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Clinics in Developmental Medicine No. 17

Clinics in Developmental Medicine No. 17 This article is only available in the PDF format. Download the PDF to view the article, as well as its associated figures and tables. Abstract This well-written volume presents, in order of practical significance, a review of the literature and thinking on stuttering, a report of a pilot study of school children, and a meticulously conducted study of many possible variables related to a matched group of stutterers and controls. The latter two projects were conducted in England. Chapters 1 and 2 contain a detailed review of the various theories concerning the onset and development of stuttering in children. None of the major viewpoints is slighted and the authors are refreshingly candid—some will say brave—in providing their own reactions to the pronouncements of the authorities. Chapter 3, entitled "The Natural History of Stuttering," presents a brief report on a longitudinal study conducted in the city of Newcastle-upon-Tyne from 1946 to 1962 and deals with that part of the program in which stuttering was an observed or reported occurrence. The remaining six chapters concern themselves with http://www.deepdyve.com/assets/images/DeepDyve-Logo-lg.png American Journal of Diseases of Children American Medical Association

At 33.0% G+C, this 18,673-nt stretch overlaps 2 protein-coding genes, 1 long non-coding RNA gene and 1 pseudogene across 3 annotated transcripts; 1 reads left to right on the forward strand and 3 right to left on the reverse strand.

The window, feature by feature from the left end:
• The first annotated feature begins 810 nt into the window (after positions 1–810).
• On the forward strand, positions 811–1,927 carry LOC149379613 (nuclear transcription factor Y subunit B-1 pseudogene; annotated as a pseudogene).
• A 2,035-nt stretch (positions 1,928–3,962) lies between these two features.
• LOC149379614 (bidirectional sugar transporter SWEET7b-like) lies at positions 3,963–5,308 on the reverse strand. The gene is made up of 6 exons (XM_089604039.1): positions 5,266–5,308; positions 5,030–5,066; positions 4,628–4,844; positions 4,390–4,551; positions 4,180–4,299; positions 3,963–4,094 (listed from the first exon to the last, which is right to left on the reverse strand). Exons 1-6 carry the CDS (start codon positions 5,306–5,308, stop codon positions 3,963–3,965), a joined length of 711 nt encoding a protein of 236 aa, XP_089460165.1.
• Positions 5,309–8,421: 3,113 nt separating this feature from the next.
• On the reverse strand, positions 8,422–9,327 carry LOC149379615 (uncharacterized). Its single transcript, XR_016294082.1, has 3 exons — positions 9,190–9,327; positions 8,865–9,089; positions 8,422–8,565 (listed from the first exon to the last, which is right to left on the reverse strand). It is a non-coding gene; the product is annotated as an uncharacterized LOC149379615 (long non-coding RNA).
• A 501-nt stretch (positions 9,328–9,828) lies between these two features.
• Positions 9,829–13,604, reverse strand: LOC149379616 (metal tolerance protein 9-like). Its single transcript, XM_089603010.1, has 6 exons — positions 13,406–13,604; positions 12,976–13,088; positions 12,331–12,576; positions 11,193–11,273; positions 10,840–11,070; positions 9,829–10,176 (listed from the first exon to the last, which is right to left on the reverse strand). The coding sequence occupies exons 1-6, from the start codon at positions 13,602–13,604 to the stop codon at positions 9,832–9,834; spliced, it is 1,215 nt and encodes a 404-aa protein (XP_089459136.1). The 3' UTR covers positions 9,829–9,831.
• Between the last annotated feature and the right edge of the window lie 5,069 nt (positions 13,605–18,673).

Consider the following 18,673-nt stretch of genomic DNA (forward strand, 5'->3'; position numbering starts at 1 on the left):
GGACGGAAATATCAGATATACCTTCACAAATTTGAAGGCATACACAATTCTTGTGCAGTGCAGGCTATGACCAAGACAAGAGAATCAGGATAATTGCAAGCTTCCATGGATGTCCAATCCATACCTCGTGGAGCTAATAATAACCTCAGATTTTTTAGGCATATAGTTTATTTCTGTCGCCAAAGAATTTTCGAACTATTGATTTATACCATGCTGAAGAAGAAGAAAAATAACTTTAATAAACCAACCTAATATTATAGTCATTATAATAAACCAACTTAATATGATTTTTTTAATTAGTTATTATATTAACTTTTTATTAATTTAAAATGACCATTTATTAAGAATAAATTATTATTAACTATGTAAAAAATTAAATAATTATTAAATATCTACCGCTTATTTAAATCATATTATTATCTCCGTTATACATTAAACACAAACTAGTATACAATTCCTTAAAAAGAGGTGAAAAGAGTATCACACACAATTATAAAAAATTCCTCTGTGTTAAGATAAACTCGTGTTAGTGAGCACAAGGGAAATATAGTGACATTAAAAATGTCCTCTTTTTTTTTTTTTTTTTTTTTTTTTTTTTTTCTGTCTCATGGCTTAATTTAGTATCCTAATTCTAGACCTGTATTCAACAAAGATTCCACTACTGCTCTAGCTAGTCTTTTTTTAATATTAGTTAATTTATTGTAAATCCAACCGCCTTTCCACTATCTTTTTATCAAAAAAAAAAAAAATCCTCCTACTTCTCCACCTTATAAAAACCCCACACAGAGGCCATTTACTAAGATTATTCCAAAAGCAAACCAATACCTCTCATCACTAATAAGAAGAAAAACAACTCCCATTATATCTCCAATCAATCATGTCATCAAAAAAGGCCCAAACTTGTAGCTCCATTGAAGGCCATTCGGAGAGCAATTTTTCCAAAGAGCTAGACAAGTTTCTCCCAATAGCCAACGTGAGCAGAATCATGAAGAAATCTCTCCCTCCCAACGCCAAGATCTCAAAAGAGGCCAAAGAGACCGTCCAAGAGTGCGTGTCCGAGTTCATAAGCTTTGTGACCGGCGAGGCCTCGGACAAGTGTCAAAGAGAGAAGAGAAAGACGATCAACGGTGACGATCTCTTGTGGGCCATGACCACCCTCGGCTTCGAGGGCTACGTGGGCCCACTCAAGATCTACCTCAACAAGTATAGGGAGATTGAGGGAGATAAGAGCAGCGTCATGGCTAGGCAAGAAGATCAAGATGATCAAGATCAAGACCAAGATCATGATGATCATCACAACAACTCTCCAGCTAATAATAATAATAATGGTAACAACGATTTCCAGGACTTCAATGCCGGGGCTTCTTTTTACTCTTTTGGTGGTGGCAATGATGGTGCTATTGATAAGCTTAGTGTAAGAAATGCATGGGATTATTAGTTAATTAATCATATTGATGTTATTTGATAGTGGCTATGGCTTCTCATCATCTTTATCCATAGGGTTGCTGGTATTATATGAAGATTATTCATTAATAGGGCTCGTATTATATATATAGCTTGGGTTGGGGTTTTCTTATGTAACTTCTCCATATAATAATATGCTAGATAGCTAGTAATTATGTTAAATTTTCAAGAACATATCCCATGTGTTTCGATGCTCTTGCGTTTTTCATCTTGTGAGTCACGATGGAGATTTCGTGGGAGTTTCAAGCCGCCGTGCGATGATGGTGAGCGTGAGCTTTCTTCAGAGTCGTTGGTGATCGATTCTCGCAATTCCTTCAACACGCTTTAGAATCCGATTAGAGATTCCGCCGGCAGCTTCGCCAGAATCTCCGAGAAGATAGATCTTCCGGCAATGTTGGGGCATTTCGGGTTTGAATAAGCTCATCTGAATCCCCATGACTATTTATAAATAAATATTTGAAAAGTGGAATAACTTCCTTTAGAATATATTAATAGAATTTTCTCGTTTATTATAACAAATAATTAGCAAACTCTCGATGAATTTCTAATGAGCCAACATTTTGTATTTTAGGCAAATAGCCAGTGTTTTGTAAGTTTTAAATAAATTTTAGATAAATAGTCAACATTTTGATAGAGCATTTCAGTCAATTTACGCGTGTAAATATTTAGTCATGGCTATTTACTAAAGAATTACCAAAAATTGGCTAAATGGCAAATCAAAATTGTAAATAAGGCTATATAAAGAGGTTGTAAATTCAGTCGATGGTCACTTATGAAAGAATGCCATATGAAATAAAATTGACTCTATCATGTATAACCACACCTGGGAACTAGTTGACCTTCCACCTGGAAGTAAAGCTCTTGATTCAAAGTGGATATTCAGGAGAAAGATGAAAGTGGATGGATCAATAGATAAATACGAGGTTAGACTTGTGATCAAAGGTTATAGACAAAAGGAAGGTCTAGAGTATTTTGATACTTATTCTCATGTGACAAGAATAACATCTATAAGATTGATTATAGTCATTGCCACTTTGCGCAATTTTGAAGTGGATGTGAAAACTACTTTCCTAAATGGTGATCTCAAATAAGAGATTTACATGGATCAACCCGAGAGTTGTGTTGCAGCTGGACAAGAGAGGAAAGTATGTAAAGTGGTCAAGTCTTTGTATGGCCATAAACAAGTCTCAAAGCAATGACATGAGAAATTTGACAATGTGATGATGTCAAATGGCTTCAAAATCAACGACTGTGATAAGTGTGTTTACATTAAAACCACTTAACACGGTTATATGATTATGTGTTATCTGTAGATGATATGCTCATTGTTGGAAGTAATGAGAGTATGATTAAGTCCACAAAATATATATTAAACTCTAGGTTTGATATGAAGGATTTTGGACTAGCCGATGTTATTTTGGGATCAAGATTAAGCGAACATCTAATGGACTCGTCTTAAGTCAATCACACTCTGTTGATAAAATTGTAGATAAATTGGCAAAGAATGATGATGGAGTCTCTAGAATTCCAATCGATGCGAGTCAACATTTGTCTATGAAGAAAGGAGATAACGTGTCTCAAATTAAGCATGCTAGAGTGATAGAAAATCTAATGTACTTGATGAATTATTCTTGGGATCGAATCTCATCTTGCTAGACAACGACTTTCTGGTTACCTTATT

Clinics in Developmental Medicine No. 17

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Publisher
American Medical Association
Copyright
Copyright © 1965 American Medical Association. All Rights Reserved.
ISSN
0002-922X
DOI
10.1001/archpedi.1965.02090030355031
Publisher site
See Article on Publisher Site

Abstract

This article is only available in the PDF format. Download the PDF to view the article, as well as its associated figures and tables. Abstract This well-written volume presents, in order of practical significance, a review of the literature and thinking on stuttering, a report of a pilot study of school children, and a meticulously conducted study of many possible variables related to a matched group of stutterers and controls. The latter two projects were conducted in England. Chapters 1 and 2 contain a detailed review of the various theories concerning the onset and development of stuttering in children. None of the major viewpoints is slighted and the authors are refreshingly candid—some will say brave—in providing their own reactions to the pronouncements of the authorities. Chapter 3, entitled "The Natural History of Stuttering," presents a brief report on a longitudinal study conducted in the city of Newcastle-upon-Tyne from 1946 to 1962 and deals with that part of the program in which stuttering was an observed or reported occurrence. The remaining six chapters concern themselves with

Journal

American Journal of Diseases of ChildrenAmerican Medical Association

Published: Sep 1, 1965

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